Chicago Torture Justice Memorials

Opening of Still Here exhibition featuring excerpt of the Reparations Resolution drafted by Joey Mogul for CJTM

In 2011 I joined Chicago Torture Justice Memorials (CTJM)–a collective of educators, artists, attorneys, survivors of police torture and activists who aim to honor and seek justice for the survivors of Chicago police torture, their family members, and the Black and Brown communities affected by the torture. The group came together after Chicago police commander Jon Burge was sentenced to 4 years in prison for lying in court about the torture of more than 100 Black and Brown Chicagoans.

Survivors, artists, activists and attorneys knew that the officer serving time would do nothing to repair harm or create justice. They formed the group and put out a call to cultural producers to imagine a memorial for the City of Chicago that could reckon with the legacy of police torture and repair harm. Since that time our work has fused art, activism, and radical popular education to create exhibitions, actions and events to tell the stories of survivors and make demands on the city. CTJM was instrumental in spearheading a grassroots campaign that passed an unprecedented Reparations Ordinance in Chicago – often using art and exhibitions as a site to imagine what was possible. The Reparations Ordinance included an apology, financial reparations, curriculum for Chicago Public Schools, a community center for survivors, free college education and a permanent memorial in the city.

Today, our mission is to fulfill the final piece of the reparations promise and build the memorial for the Burge torture survivors.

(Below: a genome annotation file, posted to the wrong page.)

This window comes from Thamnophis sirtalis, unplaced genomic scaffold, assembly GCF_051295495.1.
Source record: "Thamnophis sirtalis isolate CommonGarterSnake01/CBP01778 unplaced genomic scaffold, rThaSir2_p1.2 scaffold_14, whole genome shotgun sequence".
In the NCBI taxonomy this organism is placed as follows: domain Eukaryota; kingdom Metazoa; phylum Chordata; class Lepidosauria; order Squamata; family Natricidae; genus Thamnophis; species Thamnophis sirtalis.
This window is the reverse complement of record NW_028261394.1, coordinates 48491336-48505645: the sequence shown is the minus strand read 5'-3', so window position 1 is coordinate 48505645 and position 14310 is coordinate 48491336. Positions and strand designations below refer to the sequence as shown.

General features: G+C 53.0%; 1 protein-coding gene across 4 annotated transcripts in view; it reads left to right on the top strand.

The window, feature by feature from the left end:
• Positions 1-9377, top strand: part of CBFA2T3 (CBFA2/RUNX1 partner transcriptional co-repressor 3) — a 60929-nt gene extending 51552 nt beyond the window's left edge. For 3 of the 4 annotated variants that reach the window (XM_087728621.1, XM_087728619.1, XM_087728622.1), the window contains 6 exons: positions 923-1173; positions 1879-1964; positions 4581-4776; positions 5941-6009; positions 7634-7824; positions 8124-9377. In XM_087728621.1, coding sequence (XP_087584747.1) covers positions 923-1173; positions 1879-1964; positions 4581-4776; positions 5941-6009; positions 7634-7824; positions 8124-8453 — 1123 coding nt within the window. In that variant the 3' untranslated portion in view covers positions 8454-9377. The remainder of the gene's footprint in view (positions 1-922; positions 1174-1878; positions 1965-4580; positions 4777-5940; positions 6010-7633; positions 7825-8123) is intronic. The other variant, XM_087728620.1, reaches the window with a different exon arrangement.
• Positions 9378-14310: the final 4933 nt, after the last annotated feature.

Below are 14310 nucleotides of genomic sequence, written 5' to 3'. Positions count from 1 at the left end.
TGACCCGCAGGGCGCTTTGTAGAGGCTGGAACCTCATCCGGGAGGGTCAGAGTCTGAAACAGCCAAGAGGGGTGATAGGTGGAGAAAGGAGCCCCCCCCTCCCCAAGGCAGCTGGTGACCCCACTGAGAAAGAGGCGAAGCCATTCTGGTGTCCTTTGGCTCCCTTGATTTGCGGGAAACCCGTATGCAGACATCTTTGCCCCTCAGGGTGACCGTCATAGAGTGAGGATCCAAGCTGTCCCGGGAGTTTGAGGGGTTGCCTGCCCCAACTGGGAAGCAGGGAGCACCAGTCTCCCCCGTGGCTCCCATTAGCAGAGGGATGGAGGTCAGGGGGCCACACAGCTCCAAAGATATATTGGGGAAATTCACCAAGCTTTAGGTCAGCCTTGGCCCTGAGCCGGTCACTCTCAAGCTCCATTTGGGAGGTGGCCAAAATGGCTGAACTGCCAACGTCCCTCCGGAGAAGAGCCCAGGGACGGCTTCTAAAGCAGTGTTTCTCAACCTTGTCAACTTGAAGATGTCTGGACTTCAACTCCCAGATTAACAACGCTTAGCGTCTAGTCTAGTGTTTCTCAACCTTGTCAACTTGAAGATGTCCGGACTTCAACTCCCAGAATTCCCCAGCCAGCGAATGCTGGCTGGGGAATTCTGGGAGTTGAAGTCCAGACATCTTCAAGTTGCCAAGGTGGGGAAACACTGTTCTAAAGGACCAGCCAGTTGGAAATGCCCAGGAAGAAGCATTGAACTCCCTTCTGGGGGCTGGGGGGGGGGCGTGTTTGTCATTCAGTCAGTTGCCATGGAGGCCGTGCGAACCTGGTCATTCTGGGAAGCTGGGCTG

Excerpt from Call for Proposals

The memorial is the one of the more public and permanent parts of the reparations ordinance; it will be an enduring legacy in the struggle against police brutality. Because of this critical importance, CTJM members decided we would commission selected artists to create a proposal for the memorial. To prepare the artists for the commission, we organized for almost a year to create a Call For Proposals that included ideas from survivors and family members about what the memorial should look like and what kind of story it should tell. In 2017, I worked with Elizabeth, Deligio, Isis Ferguson and the Chicago Torture Justice Center to a) interview survivors both in and outside of prison b) interview family members c) train survivors to interview each other and d) facilitate a dinner with commissioned artists and survivors. The information was culminated in the Call For Proposals.

As commissions were underway, we hired Hanna Jasper to curate an exhibition of proposals for the memorial. The exhibition, like many CTJM exhibitions before this one, served to educate the community about the legacy of police torture in Chicago, to be a platform for survivors to tell their stories and to imagine what repair and justice could look like. Throughout the exhibition survivors were docents for the show and we held screenings, poetry readings and a community discussion to get input on the memorial and its meaning for the Southside community. This exhibition was an important tool to select a final memorial proposal and to honor the activists, organizers and families who have worked for decades to bring the torture to light.

In 2021 I worked with CTJM members Mary Patten, Ivan Arenas, Joey Mogul, Mark Clements, Patricia Nguyen, Daris Jasper and many others to create a project called Pain in the Soil for Envisioning Justice to share the stories of survivors and geography of the torture and the struggle for justice.

As of 2022 CTJM is still working to secure land to build the selected memorial. To learn more about the project see the CTJM website.